The Utterly Strange Ganzfeld Experiment

“Right. If I were a fake psychic, it would be eerily similar.” —Shawn, Psych

In A Nutshell

The Ganzfeld is an experiment wherein the volunteer is put in a temporary state of sensory deprivation for the purpose of testing psi phenomena. While parapsychological researchers have claimed conclusive results, others have been unable to replicate their findings.

The Whole Bushel

The field of parapsychology is the study of psi phenomena in an attempt to prove it’s existence. Parapsychology has long been regarded as a pseudoscience due to never producing anything even approaching proof of psychic activity. Even worse, they are constantly looking for proof of psychic activity—which can lead to confirmation bias, instead of exploring the universe as a whole and looking for answers.

One attempt to prove psi phenomena is the Ganzfeld experiment. The theory behind the experiment is that, when in a state of sensory deprivation, people will find it easier to use psi phenomena. The Ganzfeld experiment consists first of taking one volunteer who is called the receiver and putting him in a separate room. He has halved ping-pong balls placed on his eyes and then has red light shone through them. This, along with heavy headphones that constantly buzz white noise in the subject’s ear, complete the setup.

In the other room a sender is placed. It is this person’s job to take an image and try to think it at the other person in the hopes that they will mentally “receive” the image. While the victim is sitting in sensory deprivation, they are to call out whatever they think of, in the vain hope of striking on something similar to what the image was to prove the researcher’s point.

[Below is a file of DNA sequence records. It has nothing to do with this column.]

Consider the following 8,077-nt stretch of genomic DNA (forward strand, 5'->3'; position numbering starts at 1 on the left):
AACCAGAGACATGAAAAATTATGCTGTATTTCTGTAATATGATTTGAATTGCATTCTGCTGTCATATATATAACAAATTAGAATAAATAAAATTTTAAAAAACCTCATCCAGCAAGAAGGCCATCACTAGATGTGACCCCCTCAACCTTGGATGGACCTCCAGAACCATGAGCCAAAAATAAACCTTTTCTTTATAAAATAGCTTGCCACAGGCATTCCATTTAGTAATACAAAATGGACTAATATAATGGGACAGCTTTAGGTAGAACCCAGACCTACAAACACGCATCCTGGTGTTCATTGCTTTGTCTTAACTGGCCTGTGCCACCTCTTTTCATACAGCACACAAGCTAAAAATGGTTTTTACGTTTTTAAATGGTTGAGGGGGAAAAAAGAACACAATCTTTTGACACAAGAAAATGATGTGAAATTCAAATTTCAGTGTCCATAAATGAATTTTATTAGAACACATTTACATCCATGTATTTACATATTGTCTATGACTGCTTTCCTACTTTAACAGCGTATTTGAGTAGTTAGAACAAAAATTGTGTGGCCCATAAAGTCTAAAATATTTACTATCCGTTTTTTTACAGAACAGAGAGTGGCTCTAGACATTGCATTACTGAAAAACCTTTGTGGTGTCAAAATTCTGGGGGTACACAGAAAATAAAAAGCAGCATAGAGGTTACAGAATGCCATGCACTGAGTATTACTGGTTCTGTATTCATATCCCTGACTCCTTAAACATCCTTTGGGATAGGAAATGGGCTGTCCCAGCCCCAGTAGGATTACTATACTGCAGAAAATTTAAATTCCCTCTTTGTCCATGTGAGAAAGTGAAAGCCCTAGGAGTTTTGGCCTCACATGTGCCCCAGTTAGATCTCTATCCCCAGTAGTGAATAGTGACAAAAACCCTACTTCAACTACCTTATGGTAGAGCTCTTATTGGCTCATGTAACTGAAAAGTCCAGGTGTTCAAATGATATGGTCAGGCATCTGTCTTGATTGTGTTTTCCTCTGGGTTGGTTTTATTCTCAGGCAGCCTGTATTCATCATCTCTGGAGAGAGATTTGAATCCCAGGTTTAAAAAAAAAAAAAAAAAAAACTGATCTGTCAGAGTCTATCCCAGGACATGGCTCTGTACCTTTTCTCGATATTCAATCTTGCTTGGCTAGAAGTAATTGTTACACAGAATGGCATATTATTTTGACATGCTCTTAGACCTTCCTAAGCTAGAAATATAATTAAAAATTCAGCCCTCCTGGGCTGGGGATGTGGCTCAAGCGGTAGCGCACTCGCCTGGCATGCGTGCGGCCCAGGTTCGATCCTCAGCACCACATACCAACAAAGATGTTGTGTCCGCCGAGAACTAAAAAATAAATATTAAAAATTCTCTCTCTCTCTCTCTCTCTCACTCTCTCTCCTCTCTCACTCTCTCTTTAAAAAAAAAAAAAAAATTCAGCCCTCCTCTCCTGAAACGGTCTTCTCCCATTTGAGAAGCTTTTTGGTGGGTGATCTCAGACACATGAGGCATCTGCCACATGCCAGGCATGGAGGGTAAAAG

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After all of this initial rigmarole is over, the receiver is taken out of their sensory-deprived state and shown a series of images. One of them is, of course, the correct one that they were supposed to pluck out of the air with only the power of their brain to guide them as a divining rod. The other three were never “sent” by the sender. If the correct one is picked and the receiver is certain about it, it is considered a match. Since only four images are shown, the test should produce results of about 25 percent “accuracy” without the presence of psi phenomena. Some people who research the psi phenomena believe that since the Ganzfeld tests have shown rates closer to 33 percent, that they finally have something approaching proof of psi.

Unfortunately, though, replications of the study by those who were not parapsychologists were unable to end up with the same results. Which means, of course, that psychic phenomena probably aren’t real. Bummer.

Show Me The Proof

Introduction to Psychology, by Rod Plotnik, Haig Kouyoumdjian
Science and Nonbelief, by Taner Edis

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